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MARK Xi. 19, 20, 21.
And when even was come, he went out of the city. And in the morning, as they passed by, they saw the fig-tree dried up from the roots. And Peter, calling to remembrance, saith unto him, Master! behold the fig-tree which thou devotedst to destruction is withered away.
ONE wonders that, after so many just observations have been made in vindication of this miracle of our Lord's, some persons should still continue, in writing and in conversation, to asperse his character on such groundless and frivolous pretences.
Some degree of this, perhaps, might have been obviated, if, instead of cursing the figtree, it had been translated, as I have put it, agreeably to the meaning of the original, devoting it to destruction;' as the word 'cursing,' in our language, carries the idea of violent anger. From which some have been induced
with great impropriety to say of our Lord, that he was in a passion, because he was disappointed when he came up to the tree in finding nothing to eat upon it.
I propose to consider the useful design and propriety of what he is here represented to have done, however contrary to our manners and customs; and how suitable the whole was to his character of a divine teacher and reformer; in which light he is always to be viewed, if we would avoid forming wrong judgements concerning him; and shall afterwards attend to some of the objections made to it, closing the whole with one or two practical remarks.
But it will be proper to cast our eyes a little to the history, the better to comprehend the subject.
It was now but a very few days before our Lord's course was to be cut short by a violent unjust death, of which he had a full foreknowledge given to him. He was busied every moment of his time in speaking to the crowds about him on subjects the most important; in warning his enemies, with that boldness that became a prophet of God of the highest rank, of their danger in rejecting him; and in watching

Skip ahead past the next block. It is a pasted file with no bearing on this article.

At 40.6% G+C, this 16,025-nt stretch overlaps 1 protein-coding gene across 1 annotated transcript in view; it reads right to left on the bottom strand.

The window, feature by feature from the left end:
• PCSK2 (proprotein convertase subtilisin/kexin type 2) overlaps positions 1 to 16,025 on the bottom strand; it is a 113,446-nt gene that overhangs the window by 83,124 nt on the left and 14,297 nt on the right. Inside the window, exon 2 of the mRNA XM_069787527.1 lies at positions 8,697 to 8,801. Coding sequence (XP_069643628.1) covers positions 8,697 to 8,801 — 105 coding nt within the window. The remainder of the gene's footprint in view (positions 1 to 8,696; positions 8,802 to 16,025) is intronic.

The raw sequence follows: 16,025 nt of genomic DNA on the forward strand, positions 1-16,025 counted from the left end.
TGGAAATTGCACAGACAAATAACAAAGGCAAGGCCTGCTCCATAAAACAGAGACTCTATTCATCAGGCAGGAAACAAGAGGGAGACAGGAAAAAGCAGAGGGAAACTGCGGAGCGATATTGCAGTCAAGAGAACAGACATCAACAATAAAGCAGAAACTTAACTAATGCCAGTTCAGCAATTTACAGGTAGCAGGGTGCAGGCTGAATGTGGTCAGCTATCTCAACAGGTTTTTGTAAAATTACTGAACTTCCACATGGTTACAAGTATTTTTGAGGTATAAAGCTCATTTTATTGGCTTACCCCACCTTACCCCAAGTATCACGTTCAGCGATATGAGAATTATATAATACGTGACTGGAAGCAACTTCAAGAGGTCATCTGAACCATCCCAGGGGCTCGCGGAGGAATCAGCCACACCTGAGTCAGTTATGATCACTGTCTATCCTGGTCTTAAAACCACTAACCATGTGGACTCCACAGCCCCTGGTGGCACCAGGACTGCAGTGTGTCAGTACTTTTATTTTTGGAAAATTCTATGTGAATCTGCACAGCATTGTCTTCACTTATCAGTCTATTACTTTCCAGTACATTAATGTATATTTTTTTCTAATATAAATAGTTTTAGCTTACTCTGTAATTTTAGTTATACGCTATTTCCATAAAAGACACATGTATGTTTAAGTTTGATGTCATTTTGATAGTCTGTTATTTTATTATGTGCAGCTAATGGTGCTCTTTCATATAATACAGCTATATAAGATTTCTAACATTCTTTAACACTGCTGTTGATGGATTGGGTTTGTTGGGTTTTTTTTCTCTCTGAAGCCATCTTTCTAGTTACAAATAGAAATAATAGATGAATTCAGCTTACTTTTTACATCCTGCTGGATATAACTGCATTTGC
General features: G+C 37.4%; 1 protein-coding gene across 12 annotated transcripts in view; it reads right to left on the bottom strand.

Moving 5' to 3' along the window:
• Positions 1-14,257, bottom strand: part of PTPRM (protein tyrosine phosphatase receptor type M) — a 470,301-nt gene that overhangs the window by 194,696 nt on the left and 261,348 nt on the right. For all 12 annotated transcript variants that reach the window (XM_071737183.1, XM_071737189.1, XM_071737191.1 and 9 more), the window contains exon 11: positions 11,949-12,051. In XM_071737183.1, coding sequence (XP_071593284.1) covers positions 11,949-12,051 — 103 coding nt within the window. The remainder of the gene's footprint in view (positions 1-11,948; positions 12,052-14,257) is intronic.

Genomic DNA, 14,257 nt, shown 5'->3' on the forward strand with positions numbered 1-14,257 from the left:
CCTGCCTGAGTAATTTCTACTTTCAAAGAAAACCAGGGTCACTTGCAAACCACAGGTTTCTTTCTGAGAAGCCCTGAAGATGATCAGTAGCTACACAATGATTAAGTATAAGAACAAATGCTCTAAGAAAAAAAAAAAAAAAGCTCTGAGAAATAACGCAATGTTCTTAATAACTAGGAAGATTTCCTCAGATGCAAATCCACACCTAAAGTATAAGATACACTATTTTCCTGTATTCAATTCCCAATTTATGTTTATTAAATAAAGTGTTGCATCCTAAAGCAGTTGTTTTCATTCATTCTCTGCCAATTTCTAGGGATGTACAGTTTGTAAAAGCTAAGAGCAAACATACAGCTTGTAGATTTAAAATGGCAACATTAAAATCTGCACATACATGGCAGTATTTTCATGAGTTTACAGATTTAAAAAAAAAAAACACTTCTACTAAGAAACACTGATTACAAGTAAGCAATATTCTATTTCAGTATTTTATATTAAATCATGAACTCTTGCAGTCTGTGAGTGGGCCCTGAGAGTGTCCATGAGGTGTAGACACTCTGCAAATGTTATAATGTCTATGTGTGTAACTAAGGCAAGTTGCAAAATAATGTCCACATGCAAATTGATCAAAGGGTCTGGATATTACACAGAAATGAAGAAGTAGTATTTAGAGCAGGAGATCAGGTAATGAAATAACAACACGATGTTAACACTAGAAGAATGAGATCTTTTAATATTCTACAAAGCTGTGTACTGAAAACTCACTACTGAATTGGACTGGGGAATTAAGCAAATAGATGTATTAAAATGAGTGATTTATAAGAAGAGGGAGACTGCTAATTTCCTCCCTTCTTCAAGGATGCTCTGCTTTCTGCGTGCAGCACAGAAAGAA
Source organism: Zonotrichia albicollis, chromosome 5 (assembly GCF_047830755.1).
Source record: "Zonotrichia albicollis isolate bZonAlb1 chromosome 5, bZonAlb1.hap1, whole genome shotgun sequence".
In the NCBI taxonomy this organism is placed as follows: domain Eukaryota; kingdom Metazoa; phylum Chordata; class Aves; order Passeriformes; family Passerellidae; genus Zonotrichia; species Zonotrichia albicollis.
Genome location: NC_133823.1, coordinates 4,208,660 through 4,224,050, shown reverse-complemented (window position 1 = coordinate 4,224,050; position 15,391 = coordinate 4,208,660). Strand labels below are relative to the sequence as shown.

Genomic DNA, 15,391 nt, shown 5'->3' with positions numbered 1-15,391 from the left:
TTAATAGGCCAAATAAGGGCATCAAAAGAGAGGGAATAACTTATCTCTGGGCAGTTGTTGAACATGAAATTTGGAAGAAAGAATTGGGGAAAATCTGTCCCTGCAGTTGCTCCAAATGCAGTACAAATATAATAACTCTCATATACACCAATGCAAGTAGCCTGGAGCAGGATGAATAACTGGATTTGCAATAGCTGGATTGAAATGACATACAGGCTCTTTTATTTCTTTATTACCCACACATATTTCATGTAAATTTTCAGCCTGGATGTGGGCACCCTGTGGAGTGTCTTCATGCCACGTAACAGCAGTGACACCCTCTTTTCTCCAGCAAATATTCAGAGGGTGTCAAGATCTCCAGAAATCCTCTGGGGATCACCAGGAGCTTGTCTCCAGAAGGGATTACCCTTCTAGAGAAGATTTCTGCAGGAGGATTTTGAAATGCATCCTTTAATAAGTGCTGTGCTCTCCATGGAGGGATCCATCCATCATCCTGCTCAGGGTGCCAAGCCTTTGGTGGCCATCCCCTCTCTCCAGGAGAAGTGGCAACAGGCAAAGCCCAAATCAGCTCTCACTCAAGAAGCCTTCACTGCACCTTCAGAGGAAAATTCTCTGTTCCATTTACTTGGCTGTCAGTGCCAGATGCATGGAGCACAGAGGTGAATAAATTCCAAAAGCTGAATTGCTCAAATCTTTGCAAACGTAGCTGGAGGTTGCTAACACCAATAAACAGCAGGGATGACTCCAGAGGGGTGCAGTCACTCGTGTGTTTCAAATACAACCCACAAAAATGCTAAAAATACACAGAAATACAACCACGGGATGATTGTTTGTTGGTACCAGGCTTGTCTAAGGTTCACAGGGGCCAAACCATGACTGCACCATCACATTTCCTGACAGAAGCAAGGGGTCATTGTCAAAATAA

ing and guarding against their ensnaring questions, by which they sought to draw out from him something against himself, that would make him obnoxious to the Ro-, man power which then ruled in Judea.
Wearied as he must have been with all this intense application of mind, he did not choose to lodge all night in Jerusalem, but retired to Bethany, an adjoining village, to repose at a friend's house his tired body and anxious mind; anxious, not so much for what he knew he was soon to undergo himself, as that those whom he so ardently wished and endeavoured to save from sin and ruin, should be so incorrigibly wicked as to seek his life.
He might not think it proper at this time to continue all night in Jerusalem, for two reasons: to avoid giving umbrage to the Roman governor by too great a concourse of people, who might otherwise have been gathered about him out of that vast multitude that were usually collected from all countries at this religious festival, to the amount ordinarily of two millions;
And also to keep out of sight of his enemies, and give them no provocation or opportunity to surprise or seize him before his hour
came; the eve of the passover, the time appointed of Almighty God when he was to suffer.
Our Lord thus declining to stay all night in the city, we proceed to consider the history of the event before us, which happened in consequence of it.
"On the morrow," says our evangelist, "when he and his disciples were coming from Bethany, he was hungry. And seeing a fig-tree afar off, he came if haply he might find any thing thereon: and when he came to it, he found nothing but leaves; for the time of figs was not yet. And Jesus answered and said unto it; No man eat fruit of thee hereaf ter for ever. And his disciples heard it.
"And when even was come, he went out of the city. And in the morning, as they passed by, they saw the fig-tree dried up from the roots. And Peter, calling to remembrance, saith unto him; Master! behold, the fig-tree which thou devotedst to destruction is withered away."
This is the whole of the passage. We proceed now with our illustration of it, and of our Lord's conduct; which the more we see, the more we have cause to admire, and therefore ought
ought to be the more excited to imitate his virtues and excellencies.
First, then, consider the holy Jesus, full of zeal for God's honour, and of love to men, to draw them from their sins; grieved more especially for his countrymen, the children of Abraham, their common progenitor, and the present ruin they were bringing on themselves and their nation by their rejecting him, and the lasting displeasure of Almighty God, which they would incur if they repented not:-deeply impressed with these sentiments as he was travelling on the road, and going up to a fig-tree which grew by the side of it, with a desire to eat of its fruit, as it appeared very flourishing in leaves, and promised much, but it afforded nothing at all.-Upon this, being willing to lose no part of his short time of edifying in the best manner he could, it immediately occurred to him to apply this circumstance to his present benevolent purpose, in his usual lively way of drawing instruction from what at the instant offered itself; and with this view he straightway devotes the tree to destruction, bids it bear no more fruit for ever; and this